How the Government Controls the Drug Trade

The annual global drug trade’s estimated value has passed $435 billion according to data from the United Nations Office on Drugs and Crime (UNODC).

While governments across the world, including the United States, spend countless dollars on the war on drugs, their true intentions are not as it seems.

Whether it be Marijuana or Heroin, rogue elements in the federal government have assured that the drug trade will continue to grow.

Despite occupying the nation of Afghanistan for more than a decade, the U.S. government’s presence in the region has only helped Opium production reach record levels.

While the government would have you believe that they are truly battling the Heroin epidemic at home and abroad, news stories hidden in plain view actually reveal the truth.

U.S. troops, who began receiving orders to protect Opium fields throughout Afghanistan at the beginning of the war began relaying their stories to fellow soldiers back home. Faced with a major scandal, the U.S. government used multiple news outlets to release white-washed stories on the military’s role in helping the drug trade, claiming they had no choice in order to fight the Taliban.

Even with their attempts to portray their clear control over Opium as humanitarian based, further investigations were quick to dissolve that myth.

In 2009, a report from the New York Times revealed that the country’s largest heroin dealer was working directly with the Central Intelligence Agency, a group known to be involved in the drug trade since its inception.

“Ahmed Wali Karzai, the brother of the Afghan president and a suspected player in the country’s booming illegal opium trade, gets regular payments from the Central Intelligence Agency, and has for much of the past eight years, according to current and former American officials,” the report says.

Back at home, criminal elements of the federal government are busy on the U.S. border, working directly with the world’s most dangerous drug cartels.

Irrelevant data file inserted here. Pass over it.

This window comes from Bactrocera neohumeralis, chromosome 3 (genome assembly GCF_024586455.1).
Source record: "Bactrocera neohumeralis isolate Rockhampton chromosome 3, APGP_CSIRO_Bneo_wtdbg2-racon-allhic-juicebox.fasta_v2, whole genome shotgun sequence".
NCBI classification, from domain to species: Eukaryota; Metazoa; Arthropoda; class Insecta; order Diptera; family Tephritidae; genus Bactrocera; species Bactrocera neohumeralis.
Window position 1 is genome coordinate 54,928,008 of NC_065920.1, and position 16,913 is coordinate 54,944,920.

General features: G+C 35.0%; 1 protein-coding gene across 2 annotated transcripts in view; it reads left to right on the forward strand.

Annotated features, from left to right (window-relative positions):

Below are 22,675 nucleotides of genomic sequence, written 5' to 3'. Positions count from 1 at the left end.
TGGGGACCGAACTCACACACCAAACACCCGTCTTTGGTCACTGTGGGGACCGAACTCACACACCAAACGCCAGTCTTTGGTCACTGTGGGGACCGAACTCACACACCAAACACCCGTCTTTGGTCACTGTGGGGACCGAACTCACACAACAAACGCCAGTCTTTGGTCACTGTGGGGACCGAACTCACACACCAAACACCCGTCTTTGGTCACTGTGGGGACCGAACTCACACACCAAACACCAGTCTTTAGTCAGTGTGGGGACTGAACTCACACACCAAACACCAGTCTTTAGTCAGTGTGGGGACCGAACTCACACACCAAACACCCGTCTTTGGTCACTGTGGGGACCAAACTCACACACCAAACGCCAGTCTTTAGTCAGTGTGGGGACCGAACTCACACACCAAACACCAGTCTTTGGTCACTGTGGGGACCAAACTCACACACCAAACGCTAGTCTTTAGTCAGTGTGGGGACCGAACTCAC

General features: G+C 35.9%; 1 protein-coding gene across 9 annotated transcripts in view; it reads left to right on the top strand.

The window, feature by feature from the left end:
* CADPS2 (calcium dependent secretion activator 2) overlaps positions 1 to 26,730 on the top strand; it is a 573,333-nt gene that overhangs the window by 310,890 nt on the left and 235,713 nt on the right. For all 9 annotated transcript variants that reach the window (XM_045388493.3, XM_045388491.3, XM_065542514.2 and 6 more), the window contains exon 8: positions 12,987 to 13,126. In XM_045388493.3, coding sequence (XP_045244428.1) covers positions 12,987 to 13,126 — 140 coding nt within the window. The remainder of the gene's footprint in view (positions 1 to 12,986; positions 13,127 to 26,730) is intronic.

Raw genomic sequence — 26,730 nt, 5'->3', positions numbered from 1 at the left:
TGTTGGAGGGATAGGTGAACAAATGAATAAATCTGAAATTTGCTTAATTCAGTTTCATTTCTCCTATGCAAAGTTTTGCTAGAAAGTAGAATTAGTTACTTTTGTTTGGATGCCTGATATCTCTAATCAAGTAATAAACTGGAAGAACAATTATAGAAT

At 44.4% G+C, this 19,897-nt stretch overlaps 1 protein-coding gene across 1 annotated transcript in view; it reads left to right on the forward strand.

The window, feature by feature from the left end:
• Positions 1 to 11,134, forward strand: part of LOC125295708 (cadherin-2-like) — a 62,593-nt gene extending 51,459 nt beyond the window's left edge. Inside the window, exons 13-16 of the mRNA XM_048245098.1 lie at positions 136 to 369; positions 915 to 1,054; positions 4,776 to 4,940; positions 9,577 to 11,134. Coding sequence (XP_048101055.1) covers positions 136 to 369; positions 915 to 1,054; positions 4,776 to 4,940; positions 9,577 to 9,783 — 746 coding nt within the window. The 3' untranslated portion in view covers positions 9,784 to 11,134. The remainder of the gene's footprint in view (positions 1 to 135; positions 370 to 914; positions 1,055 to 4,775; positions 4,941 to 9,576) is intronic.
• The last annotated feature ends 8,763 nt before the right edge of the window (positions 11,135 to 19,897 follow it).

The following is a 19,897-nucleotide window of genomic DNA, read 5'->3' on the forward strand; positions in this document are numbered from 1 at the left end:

A 2011 report from the El Paso Times which uncovered documents filed in a U.S. federal court revealed how federal agents helped the Sinaloa cartel bring cocaine across the border.

“According to the court documents, Mexican lawyer Humberto Loya-Castro, another high-level Sinaloa cartel leader, had his 1995 U.S. drug-trafficking case dismissed in 2008 after serving as an informant for 10 years for the U.S. government,” the article states. “Loya himself continued his drug trafficking activities with the knowledge of the United States government without being arrested or prosecuted.”

While the government attempted to pass the incident off as run-of-the-mill informant work, a 2014 report from the Business Insider showed an even deeper involvement.

“An investigation by El Universal has found that between 2000 and 2012, the U.S. government had an agreement with Mexico’s Sinaloa drug cartel that allowed the organisation to smuggle billions of dollars of drugs in exchange for information on rival cartels.”

Although billions in drug money would normally tip off any bank, major financial institutions have colluded with the government to keep the cash coming in.

A 2011 report from The Guardian detailed a 22-month long investigation which uncovered the role of Wachovia bank, owned by Wells Fargo, in laundering hundreds of billions in cash for the Sinaloa cartel, the same cartel working hand-in-hand with the federal government to ship in narcotics.

“The authorities uncovered billions of dollars in wire transfers, traveller’s cheques and cash shipments through Mexican exchanges into Wachovia accounts,” the report states.

In all, more than $378.4 billion in laundered drug money was uncovered by federal prosecutors.

“Wachovia’s blatant disregard for our banking laws gave international cocaine cartels a virtual carte blanche to finance their operations,” said Jeffrey Sloman, the lead federal prosecutor.

Other major banks such as HSBC have been caught helping drug cartels as well.

“HSBC actively circumvented rules designed to ‘block transactions involving terrorists, drug lords, and rogue regimes,’” writes Forbes‘ Agustino Fontevecchia after the bank was outed.

Despite widespread reporting in the HSBC case, the bank has continued to launder drug money due to its “too big to fail” status according to HSBC whistleblower Everett Stern.

With endless cash to be made in aiding both sides of the drug war, including the funds from imprisoning millions of non-violent offenders, the “battle” may very well continue as it has for decades.

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